There is a strong presumption that trial counsel's performance falls within the "wide range of reasonable professional assistance," and "the defendant must overcome the presumption that, under the circumstances, the challenged action 'might be considered sound trial strategy.'" (Strickland v. Washington (1984), 466 U.S. 668, 689, 80 L. Ed. 2d 674, 694-95, 104 S. Ct. 2052, 2065; see also People v. Mack (1984), 105 Ill. 2d 103, 129-30, 473 N.E.2d 880.) It is well settled that the decision whether to present a given witness is a matter of trial strategy and, therefore, does not generally support a claim of ineffective assistance of counsel. (People v. Wright (1986), 111 Ill. 2d 18, 26-27, 488 N.E.2d 973; People v. Cloyd (1987), 152 Ill. App. 3d 50, 57, 504 N.E.2d 126.) As defendant correctly notes, there are exceptions to the general rule. (See People v. Wright (1986), 111 Ill. 2d 18, 488 N.E.2d 973 (failure to call expert witness based on trial counsel's misunderstanding of law constituted ineffective assistance of counsel); People v. Corder (1982), 103 Ill. App. 3d 434, 431 N.E.2d 701 (trial counsel's failure to interview witnesses from list which the defendant gave him constituted ineffective assistance of counsel).) In our view, this case does not fall under an established exception, and we conclude that further erosion of the general rule is not warranted in this case.
At trial the State's expert witness testified as follows:
"MR. FLEMING [Assistant State's Attorney]: What can you tell about the color of the liquid?
MR. NOWICKI: Gasoline manufacturers add dyes to their gasoline so they can determine -- readily determine what grade the gasoline is so they can identify it later on. All three samples had the same dye in it. It was a pale yellow color.
Q. And is that indicative of whether the gasoline is leaded or unleaded?
A. In my experience, that kind of color usually indicates it is a regular gasoline.
Q. Regular meaning it has lead in it?
On cross-examination, the State's expert stated:
"MR. COOPER [Defense Counsel]: Mr. Nowicki, regarding the -- the gas chromatography study that you ran, did you analyze the additives in the gasoline?
MR. NOWICKI: No, I don't identify any of the specific components.
Q. Don't -- doesn't gasoline, commercial grade gasoline, have additives in it?
A. Yes, sir.
Q. But you didn't -- you didn't see if there were any or what they were?
A. No. I did not.
Q. On any of the samples; right?
A. No, sir."
In closing argument, the defendant's trial counsel stated:
"And the gasoline; did he check to see if the gasoline in the can was the same as the gasoline in the bottles? No. He said it was the same color. He didn't run a test on the additives. He could have tested that. He didn't test that, or if he did test it, he didn't make note of it."
In his post-trial motion, the defendant submitted the affidavit of his own expert who, if called, would testify that the sample obtained from the gasoline can had an additional component not present in the other two samples.
It seems clear that defendant's expert, if he had been called by defendant in trial, would not have contradicted the State's evidence. Testimony that the sample obtained from the gasoline can had an additional component than did those from the Molotov cocktails does not contradict the State's expert because he never tested the samples for additives. It is apparent from the affidavit of defendant's post-trial expert that he would not contradict the fact that each sample did contain regular leaded gasoline. In closing argument, defendant's counsel noted that the State did not prove that the gasoline in the can was the same as that in the bottles. Because defendant's expert would not have contradicted the State's evidence that all three samples contained gasoline, we determine that counsel's decision not to call an expert witness constituted reasonable trial strategy, under the circumstances, and defendant has failed to overcome the presumption that his counsel's performance fell within the wide range of reasonable professional assistance.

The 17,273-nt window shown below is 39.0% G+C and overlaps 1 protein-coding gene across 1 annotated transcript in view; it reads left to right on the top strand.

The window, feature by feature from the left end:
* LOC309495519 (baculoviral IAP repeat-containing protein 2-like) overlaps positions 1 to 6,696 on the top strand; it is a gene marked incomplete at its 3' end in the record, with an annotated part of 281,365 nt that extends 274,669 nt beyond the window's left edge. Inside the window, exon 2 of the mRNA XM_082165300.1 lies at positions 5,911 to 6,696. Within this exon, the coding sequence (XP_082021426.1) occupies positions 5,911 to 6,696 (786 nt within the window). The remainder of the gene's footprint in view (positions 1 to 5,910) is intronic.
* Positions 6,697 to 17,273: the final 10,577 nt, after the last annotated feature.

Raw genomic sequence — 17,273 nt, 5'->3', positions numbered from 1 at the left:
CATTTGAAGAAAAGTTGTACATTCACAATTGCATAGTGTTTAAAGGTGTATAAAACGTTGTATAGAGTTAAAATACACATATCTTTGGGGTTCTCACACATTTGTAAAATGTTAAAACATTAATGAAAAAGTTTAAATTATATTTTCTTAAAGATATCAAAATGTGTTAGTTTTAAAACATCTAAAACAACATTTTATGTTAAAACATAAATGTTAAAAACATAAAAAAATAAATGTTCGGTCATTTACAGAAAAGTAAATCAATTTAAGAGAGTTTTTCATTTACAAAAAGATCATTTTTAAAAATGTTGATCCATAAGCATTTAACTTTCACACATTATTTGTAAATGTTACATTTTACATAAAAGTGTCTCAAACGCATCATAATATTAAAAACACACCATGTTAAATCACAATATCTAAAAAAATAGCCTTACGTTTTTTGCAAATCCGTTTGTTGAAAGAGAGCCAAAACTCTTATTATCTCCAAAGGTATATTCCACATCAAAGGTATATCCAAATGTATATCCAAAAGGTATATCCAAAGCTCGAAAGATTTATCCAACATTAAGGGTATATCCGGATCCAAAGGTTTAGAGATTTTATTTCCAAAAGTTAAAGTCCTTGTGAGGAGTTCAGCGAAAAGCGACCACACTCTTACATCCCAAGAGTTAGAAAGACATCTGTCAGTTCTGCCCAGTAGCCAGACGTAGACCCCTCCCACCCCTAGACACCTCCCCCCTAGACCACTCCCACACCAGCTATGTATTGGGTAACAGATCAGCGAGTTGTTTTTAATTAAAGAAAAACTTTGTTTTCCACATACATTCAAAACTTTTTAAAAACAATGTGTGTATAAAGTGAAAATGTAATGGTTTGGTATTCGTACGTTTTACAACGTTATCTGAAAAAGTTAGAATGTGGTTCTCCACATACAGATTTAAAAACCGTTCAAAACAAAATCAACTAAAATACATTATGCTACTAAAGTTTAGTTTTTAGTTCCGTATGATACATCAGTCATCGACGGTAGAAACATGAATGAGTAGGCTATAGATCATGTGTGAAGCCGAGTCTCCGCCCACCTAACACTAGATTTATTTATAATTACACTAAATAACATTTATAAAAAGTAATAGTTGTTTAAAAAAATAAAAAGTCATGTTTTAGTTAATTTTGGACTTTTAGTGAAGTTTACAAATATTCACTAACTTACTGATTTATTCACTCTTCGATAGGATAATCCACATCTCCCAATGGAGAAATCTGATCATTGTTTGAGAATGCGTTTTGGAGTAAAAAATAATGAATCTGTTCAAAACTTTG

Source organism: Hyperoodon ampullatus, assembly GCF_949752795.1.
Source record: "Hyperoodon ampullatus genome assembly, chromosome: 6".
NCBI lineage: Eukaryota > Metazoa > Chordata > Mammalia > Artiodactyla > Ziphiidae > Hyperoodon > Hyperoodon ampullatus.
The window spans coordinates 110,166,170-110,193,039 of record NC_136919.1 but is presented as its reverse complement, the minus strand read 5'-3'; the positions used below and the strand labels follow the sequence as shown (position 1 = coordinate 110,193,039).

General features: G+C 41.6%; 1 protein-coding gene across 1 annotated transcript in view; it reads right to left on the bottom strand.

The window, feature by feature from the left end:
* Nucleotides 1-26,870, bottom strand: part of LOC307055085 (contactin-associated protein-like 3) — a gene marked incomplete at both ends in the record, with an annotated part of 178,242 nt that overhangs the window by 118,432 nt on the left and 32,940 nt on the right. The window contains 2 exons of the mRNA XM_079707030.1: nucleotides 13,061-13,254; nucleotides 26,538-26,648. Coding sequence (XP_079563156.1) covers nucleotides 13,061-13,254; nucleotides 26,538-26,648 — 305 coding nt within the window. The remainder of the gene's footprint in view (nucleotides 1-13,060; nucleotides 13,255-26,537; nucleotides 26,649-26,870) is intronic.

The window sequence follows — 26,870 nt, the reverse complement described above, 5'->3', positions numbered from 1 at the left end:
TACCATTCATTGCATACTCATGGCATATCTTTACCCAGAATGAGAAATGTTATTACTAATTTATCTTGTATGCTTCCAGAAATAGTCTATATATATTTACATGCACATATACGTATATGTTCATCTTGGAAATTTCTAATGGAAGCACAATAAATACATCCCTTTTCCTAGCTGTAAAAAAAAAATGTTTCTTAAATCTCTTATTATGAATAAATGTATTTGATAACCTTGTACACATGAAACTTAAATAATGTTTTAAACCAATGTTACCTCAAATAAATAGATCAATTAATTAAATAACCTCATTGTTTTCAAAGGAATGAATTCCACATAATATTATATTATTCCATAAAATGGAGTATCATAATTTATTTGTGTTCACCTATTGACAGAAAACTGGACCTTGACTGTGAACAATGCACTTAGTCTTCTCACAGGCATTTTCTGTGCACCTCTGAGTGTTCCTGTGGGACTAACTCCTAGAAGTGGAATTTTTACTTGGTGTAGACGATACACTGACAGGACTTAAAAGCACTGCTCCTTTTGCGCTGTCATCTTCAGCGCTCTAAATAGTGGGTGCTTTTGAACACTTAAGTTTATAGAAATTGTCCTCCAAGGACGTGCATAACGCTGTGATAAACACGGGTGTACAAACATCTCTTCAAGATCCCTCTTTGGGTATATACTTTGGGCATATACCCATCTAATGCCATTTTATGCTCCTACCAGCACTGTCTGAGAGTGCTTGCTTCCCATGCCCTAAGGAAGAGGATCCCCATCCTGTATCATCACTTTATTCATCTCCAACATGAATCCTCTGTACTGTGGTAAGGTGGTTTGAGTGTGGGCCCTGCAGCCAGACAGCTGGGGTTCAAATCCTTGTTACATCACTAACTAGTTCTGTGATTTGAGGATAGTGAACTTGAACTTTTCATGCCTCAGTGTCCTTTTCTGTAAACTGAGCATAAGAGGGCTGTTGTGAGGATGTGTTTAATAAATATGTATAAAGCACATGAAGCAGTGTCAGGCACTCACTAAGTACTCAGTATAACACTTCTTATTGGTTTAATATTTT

Assuming, arguendo, that trial counsel's performance was deficient, defendant has not shown that "there is a reasonable probability that, but for counsel's unprofessional errors, the result of the proceeding would have been different." (Strickland v. Washington (1984), 466 U.S. 668, 694, 80 L. Ed. 2d 674, 698, 104 S. Ct. 2052, 2068.) Defendant asserts that if his expert had testified, then there is a reasonable probability that the result which the jury reached would have been different. We disagree.
At most, defendant's expert could have established that the gasoline contained in the bottles was not the same as the gasoline in defendant's container in the car. We fail to see how that fact, if accepted as true, would create a reasonable probability that the jury would have reached a different result. There was strong circumstantial evidence which, notwithstanding the claimed error, would have enabled the jury to reach the same result.
It was 2:30 a.m., and defendant possessed business cards which had addresses of two buildings at the place he parked. A gasoline can, funnel, filler tube, piece of garden hose, and paper towels similar to the toweling used as wicks in the Molotov cocktails were found in the back of defendant's car. One Molotov cocktail was found within a few feet of defendant's car and a second nearby. Defendant testified that the gasoline can contained unleaded gasoline, the same type used in the car he was driving. It is undisputed that the gasoline can, in fact, contained leaded gasoline. Under the evidence, the jury could have reasonably concluded that defendant had used a different gasoline to make the Molotov cocktails and carried the filled gasoline container as a backup in case he was unable to complete his intended task with the two devices. While there is a possibility that a jury would have decided differently if trial counsel had called an expert to testify, "[it] is not enough for the defendant to show that the errors had some effect on the outcome of the proceeding." (Strickland v. Washington (1984), 466 U.S. 668, 693, 80 L. Ed. 2d 674, 697, 104 S. Ct. 2052, 2067.) We conclude that trial counsel's decision not to call an expert witness did not substantially prejudice defendant.